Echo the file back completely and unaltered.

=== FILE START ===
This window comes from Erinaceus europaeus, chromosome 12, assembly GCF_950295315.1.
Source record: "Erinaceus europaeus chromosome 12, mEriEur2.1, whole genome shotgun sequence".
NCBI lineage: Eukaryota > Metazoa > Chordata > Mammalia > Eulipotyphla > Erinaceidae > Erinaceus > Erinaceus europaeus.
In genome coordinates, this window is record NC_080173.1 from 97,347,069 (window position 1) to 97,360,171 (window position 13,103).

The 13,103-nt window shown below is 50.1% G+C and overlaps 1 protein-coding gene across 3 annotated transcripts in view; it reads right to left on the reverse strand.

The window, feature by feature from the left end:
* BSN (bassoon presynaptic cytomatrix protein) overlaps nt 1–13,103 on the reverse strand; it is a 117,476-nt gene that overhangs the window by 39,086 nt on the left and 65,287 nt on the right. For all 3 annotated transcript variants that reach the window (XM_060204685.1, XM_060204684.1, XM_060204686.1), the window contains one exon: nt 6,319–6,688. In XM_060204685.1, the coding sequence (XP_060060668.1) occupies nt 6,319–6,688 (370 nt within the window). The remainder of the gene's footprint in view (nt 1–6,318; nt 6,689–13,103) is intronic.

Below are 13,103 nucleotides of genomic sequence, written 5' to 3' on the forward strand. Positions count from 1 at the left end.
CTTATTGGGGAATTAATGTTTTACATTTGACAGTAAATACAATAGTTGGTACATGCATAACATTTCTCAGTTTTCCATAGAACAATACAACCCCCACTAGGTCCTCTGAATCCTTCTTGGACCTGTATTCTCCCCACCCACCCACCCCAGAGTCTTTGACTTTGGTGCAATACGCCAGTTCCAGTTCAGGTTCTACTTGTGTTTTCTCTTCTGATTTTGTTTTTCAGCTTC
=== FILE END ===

This window comes from Erinaceus europaeus, chromosome 12, assembly GCF_950295315.1.
Source record: "Erinaceus europaeus chromosome 12, mEriEur2.1, whole genome shotgun sequence".
NCBI lineage: Eukaryota > Metazoa > Chordata > Mammalia > Eulipotyphla > Erinaceidae > Erinaceus > Erinaceus europaeus.
In genome coordinates, this window is record NC_080173.1 from 97,347,069 (window position 1) to 97,360,171 (window position 13,103).

The 13,103-nt window shown below is 50.1% G+C and overlaps 1 protein-coding gene across 3 annotated transcripts in view; it reads right to left on the reverse strand.

The window, feature by feature from the left end:
* BSN (bassoon presynaptic cytomatrix protein) overlaps nt 1–13,103 on the reverse strand; it is a 117,476-nt gene that overhangs the window by 39,086 nt on the left and 65,287 nt on the right. For all 3 annotated transcript variants that reach the window (XM_060204685.1, XM_060204684.1, XM_060204686.1), the window contains one exon: nt 6,319–6,688. In XM_060204685.1, the coding sequence (XP_060060668.1) occupies nt 6,319–6,688 (370 nt within the window). The remainder of the gene's footprint in view (nt 1–6,318; nt 6,689–13,103) is intronic.

Below are 13,103 nucleotides of genomic sequence, written 5' to 3' on the forward strand. Positions count from 1 at the left end.
CTTATTGGGGAATTAATGTTTTACATTTGACAGTAAATACAATAGTTGGTACATGCATAACATTTCTCAGTTTTCCATAGAACAATACAACCCCCACTAGGTCCTCTGAATCCTTCTTGGACCTGTATTCTCCCCACCCACCCACCCCAGAGTCTTTGACTTTGGTGCAATACGCCAGTTCCAGTTCAGGTTCTACTTGTGTTTTCTCTTCTGATTTTGTTTTTCAGCTTC